Battle of Vimy Ridge – a memorable win for Canada

By Tom Dercola

It’s Winnipeg, April 1917, a world far removed from our own. There are no VCRs. There are no CDs, no cell phones, no computers.

The Easter weekend had just finished in Winnipeg. Women had put away their Easter bonnets they bought at Eaton’s for $4.95. Horse drawn delivery wagons made the rounds. A trip to the butcher for prime rib roast cost 21 cents a pound. A man could buy a shirt and tie for $1.50. Winnipeggers had even decided they could no longer eat “hamburgers” because it reminded them of Hamburg, a city in Germany. Ground beef on a bun came to be known as a “nip”.

The twin pillars rise 30 meters above the surrounding plain and symbolizes the unity and sacrifices of both Canada and France. Photo by Guy Dugas.

Yes, it’s a world far removed from our own. And it’s a world at war, one to be known as the Great War or World War I.

On April 9, a silent movie about Joan of Arc opened at the Dominion Theatre, where the Richardson Building now stands. Admission started at 25 cents. April 9 also marked the first day of the battle of Vimy Ridge. The Ridge in northern France was strongly defended by the Germans who believed that no army could take it. Just two years earlier the French army had tried, and suffered more than 150,000 casualties.

What had brought the Canadian soldiers here to the Fields of Flanders? Patriotism? Thirst for adventure? The promise of three square meals a day? Whatever it was, it wasn’t the idea of easy money. Ordinary soldiers were paid just a dollar a day.

Seldom had soldiers ever had to exist in worse conditions that those endured by the soldiers in the front lines in France. Worse than the constant threat of death was the wretchedness of life in the trenches. Forced to huddle in the earth like animals, the men were constantly wet, cold, dirty. Boots and uniforms mildewed and fell apart. “Trench foot”, a rotting of the flesh between and around the toes, was common. So was “trench mouth”, a painful and contagious disease of the gums. Everybody had lice. There were the smells of sweat and urine and fear and death. Rats as big and bold as alley cats ran though the trenches and grew fat on the dead and dying.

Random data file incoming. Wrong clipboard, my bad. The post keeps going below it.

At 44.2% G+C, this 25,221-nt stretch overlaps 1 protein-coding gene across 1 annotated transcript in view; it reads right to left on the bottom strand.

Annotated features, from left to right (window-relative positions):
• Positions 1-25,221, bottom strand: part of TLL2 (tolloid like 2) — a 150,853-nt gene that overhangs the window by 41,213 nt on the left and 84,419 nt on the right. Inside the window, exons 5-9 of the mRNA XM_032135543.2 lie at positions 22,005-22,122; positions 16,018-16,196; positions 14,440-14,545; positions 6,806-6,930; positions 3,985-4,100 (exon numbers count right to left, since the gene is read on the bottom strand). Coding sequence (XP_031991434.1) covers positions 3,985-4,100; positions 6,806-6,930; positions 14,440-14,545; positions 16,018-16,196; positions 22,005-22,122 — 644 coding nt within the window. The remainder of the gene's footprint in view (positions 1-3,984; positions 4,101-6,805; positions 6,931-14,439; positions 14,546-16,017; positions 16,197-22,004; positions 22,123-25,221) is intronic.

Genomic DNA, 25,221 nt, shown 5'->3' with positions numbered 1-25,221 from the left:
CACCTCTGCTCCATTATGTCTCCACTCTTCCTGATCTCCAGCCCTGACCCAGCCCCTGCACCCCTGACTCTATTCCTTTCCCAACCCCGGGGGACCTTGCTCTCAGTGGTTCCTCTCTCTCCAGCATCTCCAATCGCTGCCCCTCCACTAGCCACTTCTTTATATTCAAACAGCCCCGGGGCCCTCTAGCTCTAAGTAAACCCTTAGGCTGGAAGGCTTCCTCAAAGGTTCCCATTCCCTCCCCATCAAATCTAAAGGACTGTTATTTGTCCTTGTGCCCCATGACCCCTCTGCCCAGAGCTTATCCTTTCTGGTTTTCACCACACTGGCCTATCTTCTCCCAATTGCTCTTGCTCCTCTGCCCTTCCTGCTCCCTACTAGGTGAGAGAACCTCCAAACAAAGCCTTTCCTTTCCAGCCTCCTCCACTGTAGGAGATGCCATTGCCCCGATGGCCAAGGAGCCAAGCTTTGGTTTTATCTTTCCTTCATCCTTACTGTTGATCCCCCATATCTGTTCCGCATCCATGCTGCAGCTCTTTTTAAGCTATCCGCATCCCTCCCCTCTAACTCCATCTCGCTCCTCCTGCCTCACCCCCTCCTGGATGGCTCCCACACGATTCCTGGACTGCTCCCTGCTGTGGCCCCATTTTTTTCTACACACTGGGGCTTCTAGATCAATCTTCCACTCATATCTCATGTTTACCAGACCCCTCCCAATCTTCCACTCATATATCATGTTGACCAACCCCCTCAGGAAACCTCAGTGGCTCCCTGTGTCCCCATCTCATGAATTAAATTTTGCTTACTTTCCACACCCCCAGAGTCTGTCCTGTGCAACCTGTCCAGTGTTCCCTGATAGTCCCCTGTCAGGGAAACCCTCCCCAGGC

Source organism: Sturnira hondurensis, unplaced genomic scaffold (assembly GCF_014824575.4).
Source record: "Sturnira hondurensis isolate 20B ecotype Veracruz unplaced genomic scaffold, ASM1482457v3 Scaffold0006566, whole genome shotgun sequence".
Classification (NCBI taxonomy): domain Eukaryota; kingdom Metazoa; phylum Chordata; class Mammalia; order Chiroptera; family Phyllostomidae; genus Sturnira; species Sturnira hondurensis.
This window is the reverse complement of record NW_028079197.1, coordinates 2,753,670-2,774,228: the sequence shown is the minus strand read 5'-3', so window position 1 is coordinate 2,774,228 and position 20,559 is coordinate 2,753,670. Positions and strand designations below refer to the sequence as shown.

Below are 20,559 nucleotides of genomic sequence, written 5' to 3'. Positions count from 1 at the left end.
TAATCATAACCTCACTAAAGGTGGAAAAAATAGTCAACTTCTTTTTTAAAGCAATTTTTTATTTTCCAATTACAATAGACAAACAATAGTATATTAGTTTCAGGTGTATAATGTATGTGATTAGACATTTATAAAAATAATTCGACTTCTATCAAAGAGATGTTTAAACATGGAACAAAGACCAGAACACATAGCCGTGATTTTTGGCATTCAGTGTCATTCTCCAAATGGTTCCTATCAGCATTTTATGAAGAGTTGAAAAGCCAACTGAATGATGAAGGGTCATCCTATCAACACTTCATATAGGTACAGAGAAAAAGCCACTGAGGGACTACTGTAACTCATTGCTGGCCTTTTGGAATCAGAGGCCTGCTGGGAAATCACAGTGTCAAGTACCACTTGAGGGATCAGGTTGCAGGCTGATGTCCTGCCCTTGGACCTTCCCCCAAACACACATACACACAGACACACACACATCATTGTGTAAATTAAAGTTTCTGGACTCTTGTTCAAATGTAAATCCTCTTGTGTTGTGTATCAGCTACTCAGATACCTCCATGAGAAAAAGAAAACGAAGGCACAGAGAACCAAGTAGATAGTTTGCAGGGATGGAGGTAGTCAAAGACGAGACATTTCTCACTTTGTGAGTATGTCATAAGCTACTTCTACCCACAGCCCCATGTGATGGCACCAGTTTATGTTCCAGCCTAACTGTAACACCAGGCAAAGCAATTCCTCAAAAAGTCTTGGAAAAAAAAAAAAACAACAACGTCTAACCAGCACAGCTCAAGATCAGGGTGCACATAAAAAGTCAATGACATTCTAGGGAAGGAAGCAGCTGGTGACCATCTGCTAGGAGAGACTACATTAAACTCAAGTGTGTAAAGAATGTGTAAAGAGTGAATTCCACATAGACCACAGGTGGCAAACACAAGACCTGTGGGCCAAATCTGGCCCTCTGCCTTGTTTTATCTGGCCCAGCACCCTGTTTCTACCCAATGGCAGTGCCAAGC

At Vimy, the Germans had held and strengthened their position on the Ridge for more than two years and believed it absolutely secure. Where the British and the French had failed, now it was Canada’s turn. Our troops faced an incredible challenge. In one day, no, in one morning, these civilian volunteers from a small country with no military tradition were expected to do what the British and French had failed to do in two years.

The timetable called for them to be on the crest of the Ridge by noon. And they were expected to achieve the victory with 50,000 fewer men than the French had lost in their attacks.

After weeks of careful training and rehearsal, and supported by almost 1,000 artillery pieces, the Canadians attacked along a six and one half kilometre front. For hours before the infantry attack, the Canadian artillery had poured more than one million artillery shells onto the German lines. By noon the Canadian boys had captured the crest of the Ridge. Within five days this Canadian army had gained more ground, seized more guns, and captured more prisoners than the British had done in any previous battle.

The cost to our country was high-3,600 men dead and more than 7,000 wounded. But historians say this victory marked Canada’s beginning as a nation. It was the first battle in which all units of the Canadian army fought together, and their success was overwhelming. Canadians rejoiced and felt new pride in our tiny country. To many this battle marked the birth of modern Canada. Brig.-Gen. A.E. Ross declared after the war, “In those few minutes I witnessed the birth of a nation.”

We should continue to think about Vimy Ridge. It should be more than just a park on Portage Avenue.

Tom Dercola, president of CJNU, was a history teacher for more than three decades.

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